Working Men's Social Clubs and Educational Institutes

Working Men's Social Clubs and Educational Institutes

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Social reformer, Chartist sympathiser, advocate of universal suffrage, and opponent of slavery, Henry Solly (1813-1903) was a man driven by the desire to stamp out inequality. As part of his mission to improve the lives of working-class people, he founded the Working Men's Club and Institute Union, becoming its first paid secretary in 1863. The Union encouraged the formation of social and educational clubs where working men could 'meet for conversation, business, and mental improvement, with the means of recreation and refreshment, free from intoxicating drinks'. His tireless campaigning led directly to the formation of the Charity Organization Society, which advocated the principle of aiding those prepared to help themselves. Published in 1867, this is Solly's vigorous manifesto for social reform based around temperance and the formation of social clubs and educational institutes for working men.
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Product details

  • Electronic book text
  • Cambridge University Press (Virtual Publishing)
  • Cambridge, United Kingdom
  • 1139094149
  • 9781139094146

Table of contents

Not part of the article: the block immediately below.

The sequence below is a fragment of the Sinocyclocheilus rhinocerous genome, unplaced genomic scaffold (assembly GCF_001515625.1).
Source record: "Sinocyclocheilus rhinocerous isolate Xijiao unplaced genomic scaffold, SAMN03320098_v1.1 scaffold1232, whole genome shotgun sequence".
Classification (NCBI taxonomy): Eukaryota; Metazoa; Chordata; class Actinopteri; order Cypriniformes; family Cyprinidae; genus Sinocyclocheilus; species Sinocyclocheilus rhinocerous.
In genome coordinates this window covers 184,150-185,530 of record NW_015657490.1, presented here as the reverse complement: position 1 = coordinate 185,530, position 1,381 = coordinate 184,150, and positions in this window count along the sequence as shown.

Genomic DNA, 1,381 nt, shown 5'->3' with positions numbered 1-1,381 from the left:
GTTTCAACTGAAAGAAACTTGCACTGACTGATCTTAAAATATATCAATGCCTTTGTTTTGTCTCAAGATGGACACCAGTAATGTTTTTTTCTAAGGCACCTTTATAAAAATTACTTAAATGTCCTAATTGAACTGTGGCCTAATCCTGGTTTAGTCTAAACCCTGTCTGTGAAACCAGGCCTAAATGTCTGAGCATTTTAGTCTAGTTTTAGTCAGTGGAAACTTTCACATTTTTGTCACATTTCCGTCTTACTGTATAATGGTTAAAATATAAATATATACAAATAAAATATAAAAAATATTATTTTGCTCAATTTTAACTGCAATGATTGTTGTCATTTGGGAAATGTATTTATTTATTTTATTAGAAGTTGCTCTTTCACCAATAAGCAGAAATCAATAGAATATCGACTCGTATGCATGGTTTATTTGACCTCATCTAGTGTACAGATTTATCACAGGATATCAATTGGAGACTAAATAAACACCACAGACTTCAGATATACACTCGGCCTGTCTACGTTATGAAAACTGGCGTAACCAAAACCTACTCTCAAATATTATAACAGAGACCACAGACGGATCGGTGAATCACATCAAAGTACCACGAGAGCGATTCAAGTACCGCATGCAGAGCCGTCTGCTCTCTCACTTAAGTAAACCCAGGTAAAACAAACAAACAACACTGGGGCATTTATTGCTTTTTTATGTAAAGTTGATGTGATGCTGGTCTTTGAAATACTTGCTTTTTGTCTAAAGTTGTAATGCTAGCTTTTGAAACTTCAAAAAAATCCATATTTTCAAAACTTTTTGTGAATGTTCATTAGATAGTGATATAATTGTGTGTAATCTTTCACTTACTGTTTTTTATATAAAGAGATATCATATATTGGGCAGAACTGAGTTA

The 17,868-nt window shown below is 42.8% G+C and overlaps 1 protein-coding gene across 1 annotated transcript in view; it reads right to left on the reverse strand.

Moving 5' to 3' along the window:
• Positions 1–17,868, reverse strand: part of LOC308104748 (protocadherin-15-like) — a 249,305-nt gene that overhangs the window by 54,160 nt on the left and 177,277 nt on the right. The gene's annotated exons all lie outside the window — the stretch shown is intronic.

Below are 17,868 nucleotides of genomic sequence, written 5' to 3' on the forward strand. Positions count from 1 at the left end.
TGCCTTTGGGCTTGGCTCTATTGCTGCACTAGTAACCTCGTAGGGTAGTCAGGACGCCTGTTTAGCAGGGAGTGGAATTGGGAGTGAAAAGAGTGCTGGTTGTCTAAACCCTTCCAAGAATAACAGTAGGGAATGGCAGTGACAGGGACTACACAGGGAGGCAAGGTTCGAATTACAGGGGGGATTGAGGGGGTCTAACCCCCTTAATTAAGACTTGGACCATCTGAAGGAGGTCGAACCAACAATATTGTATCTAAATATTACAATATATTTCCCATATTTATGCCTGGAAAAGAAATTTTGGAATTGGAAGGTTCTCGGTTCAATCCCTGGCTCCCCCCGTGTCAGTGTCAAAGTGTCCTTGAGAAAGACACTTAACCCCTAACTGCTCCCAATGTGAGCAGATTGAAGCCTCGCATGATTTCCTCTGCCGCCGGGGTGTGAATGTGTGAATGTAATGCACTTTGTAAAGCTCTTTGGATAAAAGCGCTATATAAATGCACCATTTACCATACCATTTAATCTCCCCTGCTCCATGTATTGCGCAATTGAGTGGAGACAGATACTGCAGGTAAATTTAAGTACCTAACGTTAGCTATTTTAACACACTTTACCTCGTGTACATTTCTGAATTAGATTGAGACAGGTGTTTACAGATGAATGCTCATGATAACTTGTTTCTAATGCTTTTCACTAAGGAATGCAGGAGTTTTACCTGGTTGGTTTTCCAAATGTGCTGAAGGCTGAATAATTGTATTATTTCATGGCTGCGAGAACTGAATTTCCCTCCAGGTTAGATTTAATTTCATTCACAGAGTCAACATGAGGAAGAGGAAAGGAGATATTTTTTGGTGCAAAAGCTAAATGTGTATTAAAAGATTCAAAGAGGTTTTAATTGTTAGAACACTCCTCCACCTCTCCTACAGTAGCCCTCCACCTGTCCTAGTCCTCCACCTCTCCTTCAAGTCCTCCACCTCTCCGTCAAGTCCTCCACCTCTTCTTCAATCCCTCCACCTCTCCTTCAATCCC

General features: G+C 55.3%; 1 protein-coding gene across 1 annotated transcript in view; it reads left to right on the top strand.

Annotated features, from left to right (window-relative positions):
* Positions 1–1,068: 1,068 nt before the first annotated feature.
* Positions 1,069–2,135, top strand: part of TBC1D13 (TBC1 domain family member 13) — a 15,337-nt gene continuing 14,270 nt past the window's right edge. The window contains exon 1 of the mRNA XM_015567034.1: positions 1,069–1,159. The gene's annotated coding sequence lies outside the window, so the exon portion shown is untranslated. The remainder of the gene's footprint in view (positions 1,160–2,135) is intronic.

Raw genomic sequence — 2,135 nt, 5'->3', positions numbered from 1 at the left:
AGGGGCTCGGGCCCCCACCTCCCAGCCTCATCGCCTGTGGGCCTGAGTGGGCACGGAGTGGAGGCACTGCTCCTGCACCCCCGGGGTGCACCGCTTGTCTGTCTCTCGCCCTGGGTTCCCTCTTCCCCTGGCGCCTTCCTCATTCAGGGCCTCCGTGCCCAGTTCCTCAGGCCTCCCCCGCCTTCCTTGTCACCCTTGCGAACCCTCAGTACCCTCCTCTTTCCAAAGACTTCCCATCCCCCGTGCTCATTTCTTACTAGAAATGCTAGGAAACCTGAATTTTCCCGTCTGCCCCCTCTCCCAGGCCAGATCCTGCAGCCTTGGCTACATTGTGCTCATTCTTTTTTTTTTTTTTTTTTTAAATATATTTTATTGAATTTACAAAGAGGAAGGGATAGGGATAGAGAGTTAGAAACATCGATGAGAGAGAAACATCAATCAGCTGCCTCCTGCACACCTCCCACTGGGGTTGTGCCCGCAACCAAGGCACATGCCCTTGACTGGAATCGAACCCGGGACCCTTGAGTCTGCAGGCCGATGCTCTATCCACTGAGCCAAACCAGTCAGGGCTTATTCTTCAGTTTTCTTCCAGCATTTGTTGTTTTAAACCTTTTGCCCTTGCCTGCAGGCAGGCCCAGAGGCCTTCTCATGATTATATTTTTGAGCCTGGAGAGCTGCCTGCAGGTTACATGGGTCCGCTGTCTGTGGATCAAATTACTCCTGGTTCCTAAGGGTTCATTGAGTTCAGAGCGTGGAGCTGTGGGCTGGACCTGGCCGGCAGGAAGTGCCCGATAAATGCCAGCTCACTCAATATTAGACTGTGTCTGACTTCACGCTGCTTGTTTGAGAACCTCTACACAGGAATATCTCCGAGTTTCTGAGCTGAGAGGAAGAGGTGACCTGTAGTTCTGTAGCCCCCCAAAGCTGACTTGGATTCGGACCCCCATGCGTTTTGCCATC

Dedicatory letter to the Rev. F. D. Maurice; 1. Historical sketch; 2. A glance at the progress of the movement since 1862; 3. General review and present position of the movement; 4. Working men's clubs and institutes in their relation to the upper classes and to national progress; 5. How can clubs be made self-supporting?; 6. How to make clubs self-destructive; 7. Hints on the best means for preventing the formation of working men's clubs and institutes; 8. How to make clubs and institutes attractive; 9. Further suggestions for interesting working men more generally in the movement; 10. Neutral position of working men's clubs in religious, political, and social controversies; 11. Ought religious and political discussions to be introduced into working men's clubs?; 12. Ought dramatic entertainments and dancing to be introduced in working men's clubs and institutes?; 13. Village clubs; 14. Soldiers' institutes; 15. Youths' clubs and institutes; 16. Amusement and education combined in working men's clubs and institutes; 17. A working men's industrial college, and its relation to working men's clubs; 18. District unions of clubs, and co-operation between individual clubs; Appendix; Index.
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